As members of the Jewish community celebrate Passover - with the call for "next year in Jerusalem" - it is worth reflecting on what are said to be tentative steps to seeking some sort of peace in the Middle East.
"Out in the open, peacemaking stands no chance. Extremist positions, emotional attitudes, scare tactics by opponents would hold sway. The negotiating leaders would be constrained and would have to meet the toughest benchmarks. Each side would have to hunker down in its own bastion, attempts to reach common ground doomed to fail."
That is the view of Jerrold Kessel and Pierre Klochendler, Jerusalem-based reporters and documentary filmmakers writing in the IHT.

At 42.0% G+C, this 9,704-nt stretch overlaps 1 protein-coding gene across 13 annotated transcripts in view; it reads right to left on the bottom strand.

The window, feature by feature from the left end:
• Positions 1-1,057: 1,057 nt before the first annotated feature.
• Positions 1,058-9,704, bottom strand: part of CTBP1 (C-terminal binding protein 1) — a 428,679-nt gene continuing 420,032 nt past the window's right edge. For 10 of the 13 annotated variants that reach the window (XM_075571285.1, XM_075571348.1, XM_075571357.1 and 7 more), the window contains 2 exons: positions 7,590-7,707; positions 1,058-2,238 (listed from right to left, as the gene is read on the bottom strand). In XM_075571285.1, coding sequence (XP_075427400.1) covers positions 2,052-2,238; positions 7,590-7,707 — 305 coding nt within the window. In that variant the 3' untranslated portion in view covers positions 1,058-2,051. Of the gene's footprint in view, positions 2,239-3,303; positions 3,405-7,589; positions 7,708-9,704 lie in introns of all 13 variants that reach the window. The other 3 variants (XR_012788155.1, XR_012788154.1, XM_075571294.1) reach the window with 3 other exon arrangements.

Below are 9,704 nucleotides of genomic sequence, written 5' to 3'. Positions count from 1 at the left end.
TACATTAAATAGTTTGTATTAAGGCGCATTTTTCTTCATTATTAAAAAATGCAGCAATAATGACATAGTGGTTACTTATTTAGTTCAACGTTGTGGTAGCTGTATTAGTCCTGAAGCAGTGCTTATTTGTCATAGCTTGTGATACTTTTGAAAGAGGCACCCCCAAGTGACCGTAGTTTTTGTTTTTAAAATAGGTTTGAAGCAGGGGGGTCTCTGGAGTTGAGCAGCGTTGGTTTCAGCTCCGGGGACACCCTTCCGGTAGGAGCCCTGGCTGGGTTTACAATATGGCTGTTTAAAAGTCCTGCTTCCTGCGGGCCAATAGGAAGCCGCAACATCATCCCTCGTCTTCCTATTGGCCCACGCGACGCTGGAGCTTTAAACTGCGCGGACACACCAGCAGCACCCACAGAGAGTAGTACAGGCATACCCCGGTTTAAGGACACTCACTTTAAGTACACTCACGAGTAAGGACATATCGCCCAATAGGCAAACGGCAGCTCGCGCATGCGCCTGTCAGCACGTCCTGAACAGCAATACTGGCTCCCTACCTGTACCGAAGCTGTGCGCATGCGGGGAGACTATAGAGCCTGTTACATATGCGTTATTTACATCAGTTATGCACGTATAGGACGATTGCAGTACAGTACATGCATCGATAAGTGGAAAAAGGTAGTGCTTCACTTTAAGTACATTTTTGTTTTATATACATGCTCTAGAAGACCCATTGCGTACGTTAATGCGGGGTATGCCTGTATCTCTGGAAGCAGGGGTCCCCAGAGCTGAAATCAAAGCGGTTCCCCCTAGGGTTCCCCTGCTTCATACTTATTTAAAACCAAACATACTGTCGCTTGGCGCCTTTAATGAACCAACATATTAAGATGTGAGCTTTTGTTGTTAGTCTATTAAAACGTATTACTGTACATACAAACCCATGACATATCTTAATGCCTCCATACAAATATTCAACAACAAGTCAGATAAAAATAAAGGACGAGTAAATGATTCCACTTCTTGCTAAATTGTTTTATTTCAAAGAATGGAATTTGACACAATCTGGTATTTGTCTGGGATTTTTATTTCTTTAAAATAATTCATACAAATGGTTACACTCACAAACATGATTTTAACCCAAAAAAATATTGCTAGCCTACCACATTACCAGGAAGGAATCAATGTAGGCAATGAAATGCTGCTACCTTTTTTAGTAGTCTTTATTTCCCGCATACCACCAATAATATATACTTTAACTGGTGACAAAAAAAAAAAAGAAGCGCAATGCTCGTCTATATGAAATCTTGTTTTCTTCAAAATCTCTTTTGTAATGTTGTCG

Reuters reports it this way:
"Israeli Prime Minister Ehud Olmert's call for a regional conference with Arab leaders drew a skeptical response on Monday from Saudi and Palestinian officials and diplomats who said it was a diversionary tactic.
Olmert proposed holding the conference as a possible alternative to U.S.-backed plans for talks through an Arab League working group that could try to negotiate details of a land-for-peace accord, diplomats involved in the matter said.
But Saudi officials say the kingdom would only consider talks if Israel clearly accepted the Arab peace initiative without any conditions. A statement issued after Monday's Saudi cabinet session stated the kingdom's position.
"Israel should realize that peace requires that it ends its constant violations and inhuman aggression toward the Palestinian people before anything else, and accept legal decisions passed by world bodies," it said."